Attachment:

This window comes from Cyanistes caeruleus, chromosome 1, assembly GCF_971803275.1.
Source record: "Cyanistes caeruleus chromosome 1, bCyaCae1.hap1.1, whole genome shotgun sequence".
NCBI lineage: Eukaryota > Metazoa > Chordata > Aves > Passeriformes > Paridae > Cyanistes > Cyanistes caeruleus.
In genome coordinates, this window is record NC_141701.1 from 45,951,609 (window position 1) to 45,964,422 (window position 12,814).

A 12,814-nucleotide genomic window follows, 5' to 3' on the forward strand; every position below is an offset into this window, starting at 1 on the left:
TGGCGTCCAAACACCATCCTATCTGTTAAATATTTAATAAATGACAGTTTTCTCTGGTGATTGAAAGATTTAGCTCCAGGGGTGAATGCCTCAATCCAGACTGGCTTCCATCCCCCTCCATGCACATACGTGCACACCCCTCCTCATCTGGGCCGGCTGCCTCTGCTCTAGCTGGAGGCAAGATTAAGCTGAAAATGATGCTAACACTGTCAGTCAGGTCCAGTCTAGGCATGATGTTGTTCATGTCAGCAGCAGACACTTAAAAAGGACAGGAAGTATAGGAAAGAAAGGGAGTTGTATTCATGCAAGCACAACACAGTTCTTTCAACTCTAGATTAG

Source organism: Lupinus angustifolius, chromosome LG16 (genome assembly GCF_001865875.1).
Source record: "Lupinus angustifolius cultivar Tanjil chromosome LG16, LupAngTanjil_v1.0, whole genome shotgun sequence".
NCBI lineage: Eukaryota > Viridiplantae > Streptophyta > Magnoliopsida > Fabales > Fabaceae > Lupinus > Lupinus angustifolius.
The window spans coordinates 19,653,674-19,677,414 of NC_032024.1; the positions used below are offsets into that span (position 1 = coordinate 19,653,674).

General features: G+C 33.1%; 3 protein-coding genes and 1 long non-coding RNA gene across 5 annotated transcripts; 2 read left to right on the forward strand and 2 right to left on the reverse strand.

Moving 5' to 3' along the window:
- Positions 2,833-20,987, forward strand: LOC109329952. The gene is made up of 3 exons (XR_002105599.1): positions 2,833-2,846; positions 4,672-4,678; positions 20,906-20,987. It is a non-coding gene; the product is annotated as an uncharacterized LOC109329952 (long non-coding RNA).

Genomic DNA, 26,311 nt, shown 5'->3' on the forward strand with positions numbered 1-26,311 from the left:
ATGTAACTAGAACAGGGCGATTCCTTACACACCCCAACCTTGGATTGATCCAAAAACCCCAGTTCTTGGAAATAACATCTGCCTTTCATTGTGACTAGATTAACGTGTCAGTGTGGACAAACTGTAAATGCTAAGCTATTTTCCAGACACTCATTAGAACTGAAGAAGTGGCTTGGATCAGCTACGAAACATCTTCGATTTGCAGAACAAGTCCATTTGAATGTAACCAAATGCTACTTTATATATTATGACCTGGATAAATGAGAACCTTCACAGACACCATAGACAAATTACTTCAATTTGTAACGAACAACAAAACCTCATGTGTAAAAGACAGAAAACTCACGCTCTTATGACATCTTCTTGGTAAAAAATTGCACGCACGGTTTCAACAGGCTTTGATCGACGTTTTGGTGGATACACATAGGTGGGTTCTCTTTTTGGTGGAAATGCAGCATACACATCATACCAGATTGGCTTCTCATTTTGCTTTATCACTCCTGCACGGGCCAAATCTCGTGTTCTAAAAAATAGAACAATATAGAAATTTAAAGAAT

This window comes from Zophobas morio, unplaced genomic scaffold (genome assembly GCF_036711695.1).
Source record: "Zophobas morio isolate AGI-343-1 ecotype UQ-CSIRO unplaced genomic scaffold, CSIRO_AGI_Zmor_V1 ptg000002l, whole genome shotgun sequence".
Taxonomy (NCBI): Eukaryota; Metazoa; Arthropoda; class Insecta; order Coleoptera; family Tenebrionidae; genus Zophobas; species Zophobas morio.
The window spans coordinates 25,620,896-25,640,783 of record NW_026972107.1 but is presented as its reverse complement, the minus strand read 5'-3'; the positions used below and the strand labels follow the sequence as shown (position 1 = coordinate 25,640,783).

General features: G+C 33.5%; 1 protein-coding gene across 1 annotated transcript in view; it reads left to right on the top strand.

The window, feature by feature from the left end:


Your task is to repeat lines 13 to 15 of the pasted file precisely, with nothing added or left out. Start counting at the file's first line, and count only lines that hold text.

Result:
- Positions 2,833-20,987, forward strand: LOC109329952. The gene is made up of 3 exons (XR_002105599.1): positions 2,833-2,846; positions 4,672-4,678; positions 20,906-20,987. It is a non-coding gene; the product is annotated as an uncharacterized LOC109329952 (long non-coding RNA).

Genomic DNA, 26,311 nt, shown 5'->3' on the forward strand with positions numbered 1-26,311 from the left:
ATGTAACTAGAACAGGGCGATTCCTTACACACCCCAACCTTGGATTGATCCAAAAACCCCAGTTCTTGGAAATAACATCTGCCTTTCATTGTGACTAGATTAACGTGTCAGTGTGGACAAACTGTAAATGCTAAGCTATTTTCCAGACACTCATTAGAACTGAAGAAGTGGCTTGGATCAGCTACGAAACATCTTCGATTTGCAGAACAAGTCCATTTGAATGTAACCAAATGCTACTTTATATATTATGACCTGGATAAATGAGAACCTTCACAGACACCATAGACAAATTACTTCAATTTGTAACGAACAACAAAACCTCATGTGTAAAAGACAGAAAACTCACGCTCTTATGACATCTTCTTGGTAAAAAATTGCACGCACGGTTTCAACAGGCTTTGATCGACGTTTTGGTGGATACACATAGGTGGGTTCTCTTTTTGGTGGAAATGCAGCATACACATCATACCAGATTGGCTTCTCATTTTGCTTTATCACTCCTGCACGGGCCAAATCTCGTGTTCTAAAAAATAGAACAATATAGAAATTTAAAGAAT